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Justice News

Department of Justice
U.S. Attorney’s Office
District of Maryland

Wednesday, August 16, 2017

Rachel Yasser To Lead The District Of Maryland’s Opioid-Related Healthcare Fraud Unit


FOR IMMEDIATE RELEASE                                 Contact ELIZABETH MORSE                                         at (410) 209-4885


Baltimore, Maryland –Acting United States Attorney for the District of Maryland Stephen M. Schenning announces the appointment of Rachel Yasser to lead the District’s project targeting opioid-related health care fraud. Yasser, 38, graduated from Columbia University in 2001 and Northwestern School of Law in 2004. She has been an Assistant U.S. Attorney in Maryland since 2008.

On August 2, 2017, Attorney General Jeff Sessions announced the formation of the Opioid Fraud and Abuse Detection Unit, a new Department of Justice pilot program to attack the opioid crisis that has ravaged communities across the country and has led to an epidemic of fatal overdoses. The unit will use data on the manufacture, delivery and sale of prescription medications to identify persons, including doctors, medical professionals and pharmacists, who further the opioid epidemic for financial gain. These individuals will be targeted for healthcare fraud and other federal charges.

As part of the program, the Department of Justice is funding twelve experienced prosecutors nation-wide who will focus exclusively on investigating and prosecuting healthcare fraud related to prescription opioids, including pill mill schemes and pharmacies that unlawfully divert or dispense prescription opioids. Maryland was one of twelve federal Districts selected to participate in the program.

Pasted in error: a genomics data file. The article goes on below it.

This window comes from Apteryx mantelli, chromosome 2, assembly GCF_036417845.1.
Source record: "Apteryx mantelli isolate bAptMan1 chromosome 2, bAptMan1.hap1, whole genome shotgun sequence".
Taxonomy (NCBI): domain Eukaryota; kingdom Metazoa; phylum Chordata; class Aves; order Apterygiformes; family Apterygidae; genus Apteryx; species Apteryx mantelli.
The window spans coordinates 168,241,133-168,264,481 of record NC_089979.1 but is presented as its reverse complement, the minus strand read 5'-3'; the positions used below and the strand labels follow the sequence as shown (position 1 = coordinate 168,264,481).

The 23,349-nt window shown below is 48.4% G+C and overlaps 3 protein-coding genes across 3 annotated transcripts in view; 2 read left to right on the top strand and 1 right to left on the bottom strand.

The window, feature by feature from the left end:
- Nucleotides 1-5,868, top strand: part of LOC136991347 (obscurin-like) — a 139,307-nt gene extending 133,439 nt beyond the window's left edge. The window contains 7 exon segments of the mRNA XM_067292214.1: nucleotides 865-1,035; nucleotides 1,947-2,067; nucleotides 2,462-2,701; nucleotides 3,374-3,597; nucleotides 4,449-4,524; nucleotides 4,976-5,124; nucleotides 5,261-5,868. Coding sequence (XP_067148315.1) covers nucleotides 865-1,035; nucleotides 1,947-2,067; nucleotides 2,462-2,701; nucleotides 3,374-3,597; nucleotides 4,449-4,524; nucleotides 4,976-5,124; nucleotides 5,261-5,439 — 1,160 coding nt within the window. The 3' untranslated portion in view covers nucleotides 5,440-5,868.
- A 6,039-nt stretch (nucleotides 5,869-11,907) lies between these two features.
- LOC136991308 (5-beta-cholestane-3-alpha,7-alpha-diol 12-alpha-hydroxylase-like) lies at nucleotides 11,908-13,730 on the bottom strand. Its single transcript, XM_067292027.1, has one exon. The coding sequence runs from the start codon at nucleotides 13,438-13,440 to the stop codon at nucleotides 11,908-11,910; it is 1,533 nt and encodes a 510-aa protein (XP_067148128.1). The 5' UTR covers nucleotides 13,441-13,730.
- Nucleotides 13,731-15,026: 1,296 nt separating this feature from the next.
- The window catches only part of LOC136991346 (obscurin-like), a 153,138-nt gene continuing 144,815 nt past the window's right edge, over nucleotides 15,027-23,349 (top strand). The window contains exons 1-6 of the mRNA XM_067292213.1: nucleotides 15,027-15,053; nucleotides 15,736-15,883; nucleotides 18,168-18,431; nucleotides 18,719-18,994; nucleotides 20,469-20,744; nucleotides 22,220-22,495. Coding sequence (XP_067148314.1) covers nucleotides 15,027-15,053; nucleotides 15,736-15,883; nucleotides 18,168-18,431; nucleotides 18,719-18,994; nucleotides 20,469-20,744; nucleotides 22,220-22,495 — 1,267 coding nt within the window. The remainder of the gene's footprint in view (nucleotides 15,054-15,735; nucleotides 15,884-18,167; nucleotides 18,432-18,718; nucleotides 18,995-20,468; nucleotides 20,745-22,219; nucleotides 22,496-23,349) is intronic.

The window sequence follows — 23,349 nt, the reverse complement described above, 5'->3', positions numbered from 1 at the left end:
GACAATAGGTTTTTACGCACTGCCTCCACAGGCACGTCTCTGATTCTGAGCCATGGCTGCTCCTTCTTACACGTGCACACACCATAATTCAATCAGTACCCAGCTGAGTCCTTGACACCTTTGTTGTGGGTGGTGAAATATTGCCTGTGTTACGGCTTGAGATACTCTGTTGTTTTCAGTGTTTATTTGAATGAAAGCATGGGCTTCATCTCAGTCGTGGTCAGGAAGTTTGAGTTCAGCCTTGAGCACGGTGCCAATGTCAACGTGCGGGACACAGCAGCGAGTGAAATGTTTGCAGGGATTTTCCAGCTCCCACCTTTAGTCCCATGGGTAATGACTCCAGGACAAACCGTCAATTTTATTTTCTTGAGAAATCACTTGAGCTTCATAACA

In 2010, Maryland public health officials reported that 504 people had died from heroin or opioid overdoses. By 2015, that number had more than doubled, with 1089 people dead from heroin and/or opioid overdoses. These 1089 lost lives do not represent the totality of the problem, as many more persons suffer non-fatal overdoses. Additionally, for every life lost to heroin or opioid abuse, the families and communities of those lost are also impacted. The heroin/opioid problem is among the greatest, and most rapidly increasing, public health and criminal justice problems facing Maryland today.

As head of the Maryland program, Yasser will coordinate with investigators from the FBI, DEA and HHS, as well as state and local agencies, to analyze data that discloses which physicians are prescribing, and which pharmacies are dispensing, unusually large quantities of opioids. The data can also be analyzed to disclose other patterns, such as the number of physicians’ patients that have died within 60 days of an opioid prescription, the average age of patients receiving opioid prescriptions, and the geographical distribution of patients’ residences. The costs for these opioids are often charged to insurance companies or federally funded health insurance programs, charges that are fraudulent if the prescriptions lack medical justification.

The opioid epidemic encompasses not only prescription drug abuse but also increased use of drugs that were never in the legitimate medical supply system, such as heroin and imported fentanyl. According to data from the DEA, the explosion in the of use of heroin and fentanyl is closely related to the prescription drug abuse problem. The DEA reports that 80% of heroin addiction starts with prescription drug addiction. People addicted to prescription opioids such as Percocet or OxyContin often move on to heroin and fentanyl, which are less expensive and more potent. Doctor-run “pill mills” and pharmacies that are unlawfully diverting and dispensing prescription opioids manufacture the next generation of heroin and fentanyl users.

By focusing on opioid-related healthcare fraud, Yasser and her team of investigators and prosecutors will attack the root cause of the opioid epidemic in the District of Maryland.


Updated August 16, 2017